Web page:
Each year we honor the service of our military on Veterans Day. A time to give honor and respect to all of the men and women who have served the country.
Rather than focusing on veterans’ past service in uniform, bringing light to the characteristics and skills of a veterans as they transition from life in uniform is a great challenge. Interviewing a veteran for hire, many recruiters question how transferrable the hard and soft skills these candidates bring to their civilian roles.
Understanding Soft Skills
The term “soft skills” is confusing to understand because these skills are not clear-cut and solids as others. These skills are also referred to as transferable skills, social skills, and interpersonal skills. Soft skills are difficult to measure because these are the abilities that how you approach others or handle your professional life. Veterans may have to face to face some problems when they are going to look for work at the civilian level because they come from an entirely different environment. Here is a list of various soft skills that a veteran may have or you can expect to find in all military service members.
- Communication Skills
- Planning skills
- Technical skills
- Problem-solving skills
With these skills, a veteran is often expected to be more flexible and serve in a variety of work environments
Effective communication is one of the most basic and essential soft skills that a veteran must have it. Communicating in a civilian workplace is different from the military, but veterans have many practical communication skills that employers may want. Veterans have excellent writing communication skills which they have learnt during their military service. In the civilian workplace, detailed-oriented writing, with the focus on critical information is the most demanding quality that employers want to read. So, mention it in your resume if you have these types of soft skills.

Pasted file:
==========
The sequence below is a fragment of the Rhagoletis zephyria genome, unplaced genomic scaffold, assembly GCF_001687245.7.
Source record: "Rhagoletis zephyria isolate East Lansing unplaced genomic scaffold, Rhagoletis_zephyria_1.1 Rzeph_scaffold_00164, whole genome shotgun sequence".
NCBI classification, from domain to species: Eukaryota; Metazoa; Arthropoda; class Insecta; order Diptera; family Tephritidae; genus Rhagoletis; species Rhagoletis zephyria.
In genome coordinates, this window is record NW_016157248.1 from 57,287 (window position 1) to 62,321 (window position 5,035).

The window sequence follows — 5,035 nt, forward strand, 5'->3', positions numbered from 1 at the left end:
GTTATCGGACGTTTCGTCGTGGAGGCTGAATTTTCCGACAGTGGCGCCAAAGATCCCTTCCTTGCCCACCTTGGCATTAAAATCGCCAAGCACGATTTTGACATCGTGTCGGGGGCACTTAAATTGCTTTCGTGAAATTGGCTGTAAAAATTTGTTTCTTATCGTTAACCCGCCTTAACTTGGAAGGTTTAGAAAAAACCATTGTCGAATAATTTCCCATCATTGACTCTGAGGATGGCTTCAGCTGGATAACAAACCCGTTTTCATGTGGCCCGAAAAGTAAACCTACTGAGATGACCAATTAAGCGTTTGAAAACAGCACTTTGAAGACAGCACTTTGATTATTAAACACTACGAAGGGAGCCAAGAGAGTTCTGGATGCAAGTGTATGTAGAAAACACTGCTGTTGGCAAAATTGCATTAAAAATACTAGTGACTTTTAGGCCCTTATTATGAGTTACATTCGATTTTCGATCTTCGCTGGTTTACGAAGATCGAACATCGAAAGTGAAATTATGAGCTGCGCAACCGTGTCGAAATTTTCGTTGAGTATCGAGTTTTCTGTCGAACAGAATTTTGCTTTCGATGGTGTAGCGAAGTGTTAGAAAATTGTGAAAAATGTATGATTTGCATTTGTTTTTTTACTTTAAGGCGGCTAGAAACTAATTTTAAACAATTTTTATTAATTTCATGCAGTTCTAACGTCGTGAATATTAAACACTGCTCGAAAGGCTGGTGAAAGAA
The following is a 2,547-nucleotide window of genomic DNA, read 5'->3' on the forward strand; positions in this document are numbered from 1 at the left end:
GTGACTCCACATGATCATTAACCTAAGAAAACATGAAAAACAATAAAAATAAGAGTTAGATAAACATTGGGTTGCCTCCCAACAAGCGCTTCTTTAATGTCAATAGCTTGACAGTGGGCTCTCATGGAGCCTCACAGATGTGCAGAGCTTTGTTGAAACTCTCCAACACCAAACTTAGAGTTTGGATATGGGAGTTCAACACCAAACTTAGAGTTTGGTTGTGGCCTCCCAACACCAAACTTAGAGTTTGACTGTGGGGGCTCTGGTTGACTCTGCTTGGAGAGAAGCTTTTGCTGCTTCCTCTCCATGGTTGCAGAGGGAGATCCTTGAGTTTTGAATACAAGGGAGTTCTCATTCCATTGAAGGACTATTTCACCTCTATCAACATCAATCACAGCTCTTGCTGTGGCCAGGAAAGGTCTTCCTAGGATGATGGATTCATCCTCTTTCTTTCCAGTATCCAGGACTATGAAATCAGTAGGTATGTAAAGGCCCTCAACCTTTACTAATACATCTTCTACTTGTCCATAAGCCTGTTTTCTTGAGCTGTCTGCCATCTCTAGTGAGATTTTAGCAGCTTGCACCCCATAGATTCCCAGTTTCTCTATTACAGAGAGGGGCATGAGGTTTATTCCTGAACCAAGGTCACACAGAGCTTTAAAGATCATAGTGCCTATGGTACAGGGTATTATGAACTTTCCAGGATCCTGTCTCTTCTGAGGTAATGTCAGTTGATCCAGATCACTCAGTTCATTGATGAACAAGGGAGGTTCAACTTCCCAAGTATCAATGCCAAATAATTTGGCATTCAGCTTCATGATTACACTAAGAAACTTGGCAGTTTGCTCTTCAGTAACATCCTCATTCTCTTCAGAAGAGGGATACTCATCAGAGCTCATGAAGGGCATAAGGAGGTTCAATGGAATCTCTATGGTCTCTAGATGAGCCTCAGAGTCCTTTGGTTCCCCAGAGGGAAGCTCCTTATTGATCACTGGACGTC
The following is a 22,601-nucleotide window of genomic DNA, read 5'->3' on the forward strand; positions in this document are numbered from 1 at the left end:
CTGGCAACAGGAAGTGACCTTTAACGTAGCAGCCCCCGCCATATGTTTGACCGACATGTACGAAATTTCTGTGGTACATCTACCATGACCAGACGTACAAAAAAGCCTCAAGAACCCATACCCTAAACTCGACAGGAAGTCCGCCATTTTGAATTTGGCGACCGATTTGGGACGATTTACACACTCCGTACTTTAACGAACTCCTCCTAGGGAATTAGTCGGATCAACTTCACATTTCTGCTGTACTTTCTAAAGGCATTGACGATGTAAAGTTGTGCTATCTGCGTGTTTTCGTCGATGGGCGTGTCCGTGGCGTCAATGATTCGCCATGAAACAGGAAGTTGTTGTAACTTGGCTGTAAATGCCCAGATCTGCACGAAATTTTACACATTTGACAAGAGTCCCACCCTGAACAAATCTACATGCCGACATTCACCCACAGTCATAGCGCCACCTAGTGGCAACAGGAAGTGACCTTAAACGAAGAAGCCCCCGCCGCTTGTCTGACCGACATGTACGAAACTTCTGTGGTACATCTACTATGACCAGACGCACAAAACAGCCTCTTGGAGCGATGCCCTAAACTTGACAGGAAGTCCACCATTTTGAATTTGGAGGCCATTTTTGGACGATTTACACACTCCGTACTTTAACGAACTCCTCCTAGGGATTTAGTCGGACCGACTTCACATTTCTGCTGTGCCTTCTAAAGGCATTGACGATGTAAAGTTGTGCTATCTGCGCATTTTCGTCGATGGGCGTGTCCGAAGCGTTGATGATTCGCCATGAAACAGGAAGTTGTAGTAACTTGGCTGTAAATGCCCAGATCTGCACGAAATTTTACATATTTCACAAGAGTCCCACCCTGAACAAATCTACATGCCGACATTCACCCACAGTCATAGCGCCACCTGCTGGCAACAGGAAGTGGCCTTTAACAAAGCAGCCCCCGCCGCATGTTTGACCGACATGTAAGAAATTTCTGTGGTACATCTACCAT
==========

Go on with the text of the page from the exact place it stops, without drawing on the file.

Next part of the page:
Veterans can adapt and accept the change in their working environment or responsibilities. Adopting the change is the most demanding skill for the business environment. Veterans can easily navigate to new idea or work as compared to the civilians. Being calm during unpredictable chaos is another advent for a veteran. Flourishing, in an ambiguous environment, is a rare skill for a civilian but common among veterans. So, use it to your advantage.
Leadership and teamwork
Leadership and teamwork skills are most relevant to those who served as a member of the military. Veterans are disciplined of these skills because the military work environment is structured with levels of the unit organization. During their military service, they have to face the situation many times when they worked as a leader or a team member. These skills are also relevant to the business environment and all other departments. So, these skills are often found in veterans as compared to civilians. It is an excellent advantage for a veteran to work in city departments.
The technical and planning military work environment is dynamic, mostly unpredictable and highly stressful. Military service members can ensure the safety of their team and the success of mission or task assigned to them. The leaders and the team members are also responsible for solving the problems, which may occur during the work. Veterans prepare a suitable plan to overcome these problems and can manage all kinds of risk. They have better problem-solving skills as compared to others.
Make your soft skills stand out
There is a rule of thumb that every time you make an abstract statement, follow that statement with a real-life example. Making your soft skills stand out will make a welcome for you in any company or organization.
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